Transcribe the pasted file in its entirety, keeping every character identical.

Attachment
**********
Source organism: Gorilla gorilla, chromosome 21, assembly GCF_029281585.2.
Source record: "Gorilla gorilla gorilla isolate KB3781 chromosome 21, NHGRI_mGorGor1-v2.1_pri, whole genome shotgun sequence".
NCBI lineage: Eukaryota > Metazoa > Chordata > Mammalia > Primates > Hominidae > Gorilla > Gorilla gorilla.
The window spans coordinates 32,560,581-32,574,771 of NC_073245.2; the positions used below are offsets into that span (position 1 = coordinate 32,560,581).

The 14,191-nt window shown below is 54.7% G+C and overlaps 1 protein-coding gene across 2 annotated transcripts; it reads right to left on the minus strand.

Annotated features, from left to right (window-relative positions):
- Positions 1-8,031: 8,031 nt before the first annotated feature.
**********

Source organism: Gorilla gorilla, chromosome 21, assembly GCF_029281585.2.
Source record: "Gorilla gorilla gorilla isolate KB3781 chromosome 21, NHGRI_mGorGor1-v2.1_pri, whole genome shotgun sequence".
NCBI lineage: Eukaryota > Metazoa > Chordata > Mammalia > Primates > Hominidae > Gorilla > Gorilla gorilla.
The window spans coordinates 32,560,581-32,574,771 of NC_073245.2; the positions used below are offsets into that span (position 1 = coordinate 32,560,581).

The 14,191-nt window shown below is 54.7% G+C and overlaps 1 protein-coding gene across 2 annotated transcripts; it reads right to left on the minus strand.

Annotated features, from left to right (window-relative positions):
- Positions 1-8,031: 8,031 nt before the first annotated feature.